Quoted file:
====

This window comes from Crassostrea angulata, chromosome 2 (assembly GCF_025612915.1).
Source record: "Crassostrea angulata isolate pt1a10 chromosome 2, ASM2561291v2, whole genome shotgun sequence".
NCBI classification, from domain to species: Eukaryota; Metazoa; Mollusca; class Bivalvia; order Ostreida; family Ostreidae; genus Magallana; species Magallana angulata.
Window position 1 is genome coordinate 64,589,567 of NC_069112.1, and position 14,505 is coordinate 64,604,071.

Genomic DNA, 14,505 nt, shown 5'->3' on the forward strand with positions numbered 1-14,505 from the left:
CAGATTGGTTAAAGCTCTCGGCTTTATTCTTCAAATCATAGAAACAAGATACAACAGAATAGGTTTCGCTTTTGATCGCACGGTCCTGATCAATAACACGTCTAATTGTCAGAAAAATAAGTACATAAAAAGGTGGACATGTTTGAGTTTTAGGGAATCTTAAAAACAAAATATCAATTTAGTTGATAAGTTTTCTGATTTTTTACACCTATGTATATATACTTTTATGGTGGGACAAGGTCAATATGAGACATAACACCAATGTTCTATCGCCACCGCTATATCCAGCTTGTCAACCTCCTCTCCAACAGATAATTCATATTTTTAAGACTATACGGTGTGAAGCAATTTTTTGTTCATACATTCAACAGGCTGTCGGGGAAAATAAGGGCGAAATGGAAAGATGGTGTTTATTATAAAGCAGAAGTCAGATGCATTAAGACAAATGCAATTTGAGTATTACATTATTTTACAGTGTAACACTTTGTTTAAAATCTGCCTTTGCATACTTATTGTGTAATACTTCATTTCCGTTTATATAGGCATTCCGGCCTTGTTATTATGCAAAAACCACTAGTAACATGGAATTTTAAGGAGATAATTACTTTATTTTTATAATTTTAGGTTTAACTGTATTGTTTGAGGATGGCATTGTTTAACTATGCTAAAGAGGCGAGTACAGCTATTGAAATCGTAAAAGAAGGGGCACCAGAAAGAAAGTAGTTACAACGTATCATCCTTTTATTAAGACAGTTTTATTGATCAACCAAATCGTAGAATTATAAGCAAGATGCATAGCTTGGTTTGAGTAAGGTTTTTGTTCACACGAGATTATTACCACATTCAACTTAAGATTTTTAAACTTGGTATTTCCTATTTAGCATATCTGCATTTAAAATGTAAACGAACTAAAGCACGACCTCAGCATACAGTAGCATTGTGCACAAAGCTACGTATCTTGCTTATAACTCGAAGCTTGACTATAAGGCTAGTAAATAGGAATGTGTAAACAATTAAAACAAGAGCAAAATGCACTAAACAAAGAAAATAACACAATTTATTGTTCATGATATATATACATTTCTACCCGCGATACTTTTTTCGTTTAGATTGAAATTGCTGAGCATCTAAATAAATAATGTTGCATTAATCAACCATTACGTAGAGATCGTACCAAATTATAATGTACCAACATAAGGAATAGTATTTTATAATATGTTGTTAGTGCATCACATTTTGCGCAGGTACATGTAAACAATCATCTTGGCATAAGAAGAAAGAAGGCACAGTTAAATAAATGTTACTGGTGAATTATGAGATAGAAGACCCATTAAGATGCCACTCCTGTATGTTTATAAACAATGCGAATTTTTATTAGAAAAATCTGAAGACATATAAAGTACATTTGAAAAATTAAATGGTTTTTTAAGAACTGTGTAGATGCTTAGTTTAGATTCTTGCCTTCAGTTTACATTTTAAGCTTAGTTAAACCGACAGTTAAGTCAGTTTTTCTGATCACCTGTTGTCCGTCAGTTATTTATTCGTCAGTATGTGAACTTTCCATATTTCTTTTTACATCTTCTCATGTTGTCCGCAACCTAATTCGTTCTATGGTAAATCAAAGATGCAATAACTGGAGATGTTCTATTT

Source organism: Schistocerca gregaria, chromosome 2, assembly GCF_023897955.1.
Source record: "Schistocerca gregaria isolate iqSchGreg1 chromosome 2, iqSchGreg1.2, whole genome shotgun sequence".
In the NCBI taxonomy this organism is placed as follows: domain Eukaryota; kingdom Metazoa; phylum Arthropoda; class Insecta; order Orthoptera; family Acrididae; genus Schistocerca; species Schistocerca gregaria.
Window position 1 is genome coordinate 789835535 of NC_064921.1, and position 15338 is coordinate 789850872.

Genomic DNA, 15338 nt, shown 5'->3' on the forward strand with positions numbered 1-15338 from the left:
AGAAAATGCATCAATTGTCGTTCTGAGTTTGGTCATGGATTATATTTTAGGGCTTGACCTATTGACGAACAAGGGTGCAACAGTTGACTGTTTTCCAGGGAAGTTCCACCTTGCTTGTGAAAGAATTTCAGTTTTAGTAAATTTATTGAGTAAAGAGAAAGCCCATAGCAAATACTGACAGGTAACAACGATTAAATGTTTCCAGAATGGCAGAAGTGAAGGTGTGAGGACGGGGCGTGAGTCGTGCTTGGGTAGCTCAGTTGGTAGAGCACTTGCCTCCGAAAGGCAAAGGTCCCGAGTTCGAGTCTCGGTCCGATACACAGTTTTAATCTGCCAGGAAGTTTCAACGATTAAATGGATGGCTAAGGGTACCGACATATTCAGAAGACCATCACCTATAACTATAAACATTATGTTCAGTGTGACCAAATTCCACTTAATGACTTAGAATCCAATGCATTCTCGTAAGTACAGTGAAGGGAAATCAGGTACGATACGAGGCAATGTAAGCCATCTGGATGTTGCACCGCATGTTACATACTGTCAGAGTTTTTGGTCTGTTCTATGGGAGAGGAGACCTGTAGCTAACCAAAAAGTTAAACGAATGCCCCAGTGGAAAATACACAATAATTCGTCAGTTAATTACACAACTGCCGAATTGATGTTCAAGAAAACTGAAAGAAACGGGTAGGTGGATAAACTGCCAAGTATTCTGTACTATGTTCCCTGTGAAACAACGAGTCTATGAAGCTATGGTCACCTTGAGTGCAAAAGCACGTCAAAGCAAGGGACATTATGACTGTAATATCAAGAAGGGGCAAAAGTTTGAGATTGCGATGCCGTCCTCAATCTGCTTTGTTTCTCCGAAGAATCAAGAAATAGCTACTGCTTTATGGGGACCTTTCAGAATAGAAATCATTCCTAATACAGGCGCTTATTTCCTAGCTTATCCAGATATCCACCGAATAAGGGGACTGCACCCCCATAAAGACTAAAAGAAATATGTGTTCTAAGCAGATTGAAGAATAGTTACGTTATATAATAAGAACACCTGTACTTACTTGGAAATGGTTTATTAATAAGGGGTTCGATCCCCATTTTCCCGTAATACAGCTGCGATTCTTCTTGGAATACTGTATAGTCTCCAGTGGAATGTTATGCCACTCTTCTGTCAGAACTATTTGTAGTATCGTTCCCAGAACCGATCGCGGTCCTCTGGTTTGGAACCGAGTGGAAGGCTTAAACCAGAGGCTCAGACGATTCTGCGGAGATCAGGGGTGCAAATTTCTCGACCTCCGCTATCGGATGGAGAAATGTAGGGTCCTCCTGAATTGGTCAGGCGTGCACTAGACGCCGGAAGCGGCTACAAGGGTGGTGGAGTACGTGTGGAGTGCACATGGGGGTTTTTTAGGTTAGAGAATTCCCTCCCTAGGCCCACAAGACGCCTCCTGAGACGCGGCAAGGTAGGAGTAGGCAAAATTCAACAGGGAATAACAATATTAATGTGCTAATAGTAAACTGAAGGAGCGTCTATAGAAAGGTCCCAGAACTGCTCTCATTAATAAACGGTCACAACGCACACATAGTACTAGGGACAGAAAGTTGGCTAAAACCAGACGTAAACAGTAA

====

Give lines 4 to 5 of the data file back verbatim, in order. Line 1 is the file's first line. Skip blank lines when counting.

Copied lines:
Window position 1 is genome coordinate 64,589,567 of NC_069112.1, and position 14,505 is coordinate 64,604,071.

Genomic DNA, 14,505 nt, shown 5'->3' on the forward strand with positions numbered 1-14,505 from the left: